It was a little after noon, and several of the men employed about the mill were lounging round the stove in the tavern when Clarkson went in. He found some of his own particular associates among the group, and, being in a generous humour, he pulled out a dirty dollar-note and ordered glasses round. These were followed by others; and when, after another half-hour, he got into his sleigh again, he was quite beyond the power of guiding his horse, or even of seeing where he was going. He was more noisy than ever; and as he started off, some of his more sober companions shouted warnings after him, and stood watching him as he went, with a pretty strong feeling that he was not likely to reach home safely.
In fact, he had proceeded but a little way across the open plain where Dr. Morton’s body had been found when he took a wrong direction, and, instead of keeping a tolerably straight line towards his own home, he turned to the left, following a track which led to the water’s edge, and ran beside it, over broken and boggy ground, until after making a semicircle it rejoined the principal road on the further side of the plain. No sober man would have chosen this track, for it was heavy for the horse, and was carried over several rough bridges across the large drains which had lately been cut to carry off the water from the swamp. The deep snow which had fallen, with little previous frost, lay soft and thick over the whole ground; it covered the holes in the bridges, and so choked up the drains that in many places they were completely concealed, and what appeared to be a smooth level surface of ground might really be a dangerous pitfall. Here, however, Clarkson chose to go. He flogged his horse unmercifully, and the sleigh flew over the ground, scattering the snow and striking every moment against some roughness of the road which it concealed. They passed one of the drains safely, though the round logs of which the bridge was formed shook and rattled under them; but between that and the next, the tipsy driver turned quite out of the track, and drove on at the same headlong pace towards the open trench. At the very brink the horse stopped; he tried to turn aside, but a tremendous lash of the whip urged him on; he leaped forward and just cleared the drain, but the weight of the sleigh dragged him backwards, and the whole mass crashed through the snow and the thin ice under it into the bottom of the cutting.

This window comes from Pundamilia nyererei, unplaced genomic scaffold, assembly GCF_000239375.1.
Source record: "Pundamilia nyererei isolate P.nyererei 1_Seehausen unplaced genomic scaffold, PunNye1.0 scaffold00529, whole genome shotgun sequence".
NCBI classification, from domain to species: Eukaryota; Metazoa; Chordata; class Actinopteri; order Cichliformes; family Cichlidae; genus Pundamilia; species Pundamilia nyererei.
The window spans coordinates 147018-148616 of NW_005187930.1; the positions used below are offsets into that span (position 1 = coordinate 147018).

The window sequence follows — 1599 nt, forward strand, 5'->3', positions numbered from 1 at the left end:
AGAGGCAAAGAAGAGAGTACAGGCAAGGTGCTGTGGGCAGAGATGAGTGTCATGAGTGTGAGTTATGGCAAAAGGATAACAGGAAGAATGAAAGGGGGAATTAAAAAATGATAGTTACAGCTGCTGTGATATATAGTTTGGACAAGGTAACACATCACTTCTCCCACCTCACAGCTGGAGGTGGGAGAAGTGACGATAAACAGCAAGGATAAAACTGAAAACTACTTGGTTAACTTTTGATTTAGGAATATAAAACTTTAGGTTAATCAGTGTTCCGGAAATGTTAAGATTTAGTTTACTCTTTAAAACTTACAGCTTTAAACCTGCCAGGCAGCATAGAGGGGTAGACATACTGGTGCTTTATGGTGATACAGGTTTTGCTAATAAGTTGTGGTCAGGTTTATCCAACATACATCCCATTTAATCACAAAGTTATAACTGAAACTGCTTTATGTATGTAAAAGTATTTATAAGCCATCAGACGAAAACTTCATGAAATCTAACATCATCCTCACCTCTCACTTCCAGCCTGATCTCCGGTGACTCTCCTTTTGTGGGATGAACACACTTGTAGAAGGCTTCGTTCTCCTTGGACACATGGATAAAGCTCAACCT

Some of the men who had watched Clarkson drive off from the tavern had not yet returned to their work, and the place where the accident happened was not so far off but that something of it could be seen. Two or three started off, and soon arrived at the spot where the sleigh had disappeared.